|a children's mummer's parade, as on the Fourth of July, with prizes for the best costumes.|
|a calculus or concretion found in the stomach or intestines of certain animals, esp. ruminants, formerly reputed to be an effective remedy for poison.|
|1.||belonging to, proceeding from, or relating to the mind of the thinking subject and not the nature of the object being considered|
|2.||of, relating to, or emanating from a person's emotions, prejudices, etc: subjective views|
|3.||relating to the inherent nature of a person or thing; essential|
|4.||existing only as perceived and not as a thing in itself|
|5.||med (of a symptom, condition, etc) experienced only by the patient and incapable of being recognized or studied by anyone else|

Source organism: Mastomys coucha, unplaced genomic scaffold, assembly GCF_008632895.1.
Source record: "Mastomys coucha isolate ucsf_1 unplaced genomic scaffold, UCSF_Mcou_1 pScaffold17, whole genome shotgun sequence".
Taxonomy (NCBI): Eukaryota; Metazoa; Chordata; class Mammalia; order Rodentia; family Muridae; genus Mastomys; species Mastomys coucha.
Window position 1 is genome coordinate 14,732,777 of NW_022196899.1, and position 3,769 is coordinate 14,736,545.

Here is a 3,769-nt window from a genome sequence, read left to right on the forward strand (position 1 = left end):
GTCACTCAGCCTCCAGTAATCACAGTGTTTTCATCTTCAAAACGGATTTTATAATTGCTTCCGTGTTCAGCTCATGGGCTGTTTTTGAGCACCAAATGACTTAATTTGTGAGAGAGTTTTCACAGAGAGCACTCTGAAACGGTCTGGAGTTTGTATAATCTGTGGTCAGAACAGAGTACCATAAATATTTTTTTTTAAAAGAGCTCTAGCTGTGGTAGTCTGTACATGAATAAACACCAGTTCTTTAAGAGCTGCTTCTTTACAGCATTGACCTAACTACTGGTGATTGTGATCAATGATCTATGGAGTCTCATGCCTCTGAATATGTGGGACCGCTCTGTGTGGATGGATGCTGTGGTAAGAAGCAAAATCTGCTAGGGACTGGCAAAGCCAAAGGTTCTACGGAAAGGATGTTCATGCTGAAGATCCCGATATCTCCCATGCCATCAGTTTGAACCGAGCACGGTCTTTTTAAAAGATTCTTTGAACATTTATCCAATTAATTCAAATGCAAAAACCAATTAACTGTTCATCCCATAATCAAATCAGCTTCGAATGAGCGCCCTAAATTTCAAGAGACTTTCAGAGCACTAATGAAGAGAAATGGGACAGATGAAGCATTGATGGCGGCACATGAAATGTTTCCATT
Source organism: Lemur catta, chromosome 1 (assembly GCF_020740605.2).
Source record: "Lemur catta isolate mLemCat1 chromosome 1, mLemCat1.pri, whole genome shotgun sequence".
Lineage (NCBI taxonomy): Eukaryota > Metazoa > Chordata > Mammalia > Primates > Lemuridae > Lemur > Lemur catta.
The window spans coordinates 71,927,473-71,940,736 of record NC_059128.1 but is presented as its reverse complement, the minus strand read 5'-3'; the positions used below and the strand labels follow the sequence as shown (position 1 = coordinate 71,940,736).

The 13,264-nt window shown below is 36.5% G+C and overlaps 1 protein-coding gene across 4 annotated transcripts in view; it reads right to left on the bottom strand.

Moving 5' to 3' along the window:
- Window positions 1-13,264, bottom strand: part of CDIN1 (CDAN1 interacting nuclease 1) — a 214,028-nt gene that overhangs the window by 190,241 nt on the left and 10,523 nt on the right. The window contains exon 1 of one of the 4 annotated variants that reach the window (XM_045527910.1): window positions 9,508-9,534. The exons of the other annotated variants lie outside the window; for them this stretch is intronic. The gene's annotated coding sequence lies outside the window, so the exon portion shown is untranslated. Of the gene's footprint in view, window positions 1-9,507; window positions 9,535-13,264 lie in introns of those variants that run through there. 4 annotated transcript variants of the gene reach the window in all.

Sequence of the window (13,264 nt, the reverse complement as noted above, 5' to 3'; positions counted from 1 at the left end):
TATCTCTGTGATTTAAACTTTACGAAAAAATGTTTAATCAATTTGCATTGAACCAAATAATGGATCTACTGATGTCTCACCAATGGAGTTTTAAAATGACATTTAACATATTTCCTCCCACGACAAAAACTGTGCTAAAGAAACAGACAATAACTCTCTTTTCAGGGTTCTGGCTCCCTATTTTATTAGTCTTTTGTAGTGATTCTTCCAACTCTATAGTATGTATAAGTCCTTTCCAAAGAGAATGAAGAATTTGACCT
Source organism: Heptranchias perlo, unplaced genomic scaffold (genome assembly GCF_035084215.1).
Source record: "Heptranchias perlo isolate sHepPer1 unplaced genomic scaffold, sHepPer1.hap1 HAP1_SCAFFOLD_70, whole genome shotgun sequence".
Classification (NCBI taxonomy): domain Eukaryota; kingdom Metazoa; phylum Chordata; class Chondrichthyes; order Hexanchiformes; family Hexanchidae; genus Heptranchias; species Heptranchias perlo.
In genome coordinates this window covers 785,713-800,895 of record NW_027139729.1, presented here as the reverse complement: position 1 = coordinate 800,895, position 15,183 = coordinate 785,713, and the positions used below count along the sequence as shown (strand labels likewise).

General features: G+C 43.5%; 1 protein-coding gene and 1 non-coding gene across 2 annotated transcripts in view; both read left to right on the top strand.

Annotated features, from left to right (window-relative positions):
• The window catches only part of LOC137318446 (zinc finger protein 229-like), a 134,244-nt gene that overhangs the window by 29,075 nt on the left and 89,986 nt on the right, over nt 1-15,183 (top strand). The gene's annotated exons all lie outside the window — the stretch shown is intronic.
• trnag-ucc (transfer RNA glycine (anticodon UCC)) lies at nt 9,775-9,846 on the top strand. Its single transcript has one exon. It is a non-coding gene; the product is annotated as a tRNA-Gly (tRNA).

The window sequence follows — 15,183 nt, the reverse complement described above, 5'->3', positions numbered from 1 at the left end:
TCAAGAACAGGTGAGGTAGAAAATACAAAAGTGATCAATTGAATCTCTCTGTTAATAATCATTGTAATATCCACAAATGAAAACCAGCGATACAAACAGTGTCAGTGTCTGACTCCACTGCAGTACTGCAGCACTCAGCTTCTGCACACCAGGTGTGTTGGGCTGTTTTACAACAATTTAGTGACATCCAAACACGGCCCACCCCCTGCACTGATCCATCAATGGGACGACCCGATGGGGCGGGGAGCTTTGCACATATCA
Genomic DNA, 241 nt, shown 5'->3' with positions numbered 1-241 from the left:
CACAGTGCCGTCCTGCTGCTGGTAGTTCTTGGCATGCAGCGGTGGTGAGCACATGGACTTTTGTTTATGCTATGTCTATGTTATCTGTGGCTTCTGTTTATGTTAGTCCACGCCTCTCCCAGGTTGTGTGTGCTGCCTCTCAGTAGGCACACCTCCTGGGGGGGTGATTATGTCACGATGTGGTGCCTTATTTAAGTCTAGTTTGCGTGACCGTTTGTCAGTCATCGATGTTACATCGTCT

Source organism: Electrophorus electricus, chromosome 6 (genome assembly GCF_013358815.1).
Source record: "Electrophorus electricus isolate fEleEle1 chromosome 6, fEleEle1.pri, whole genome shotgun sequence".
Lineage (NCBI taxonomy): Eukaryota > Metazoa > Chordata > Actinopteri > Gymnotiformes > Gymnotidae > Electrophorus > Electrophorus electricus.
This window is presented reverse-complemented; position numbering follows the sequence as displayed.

|6.||grammar See also nominative denoting a case of nouns and pronouns, esp in languages having only two cases, that identifies the subject of a finite verb and (in formal use in English) is selected for predicate complements, as in It is I|
|a. the subjective case|
|b. a subjective word or speech element|
subjective sub·jec·tive (səb-jěk'tĭv)
Of, relating to, or designating a symptom or condition perceived by the patient and not by the examiner.
Existing only in the mind; illusory.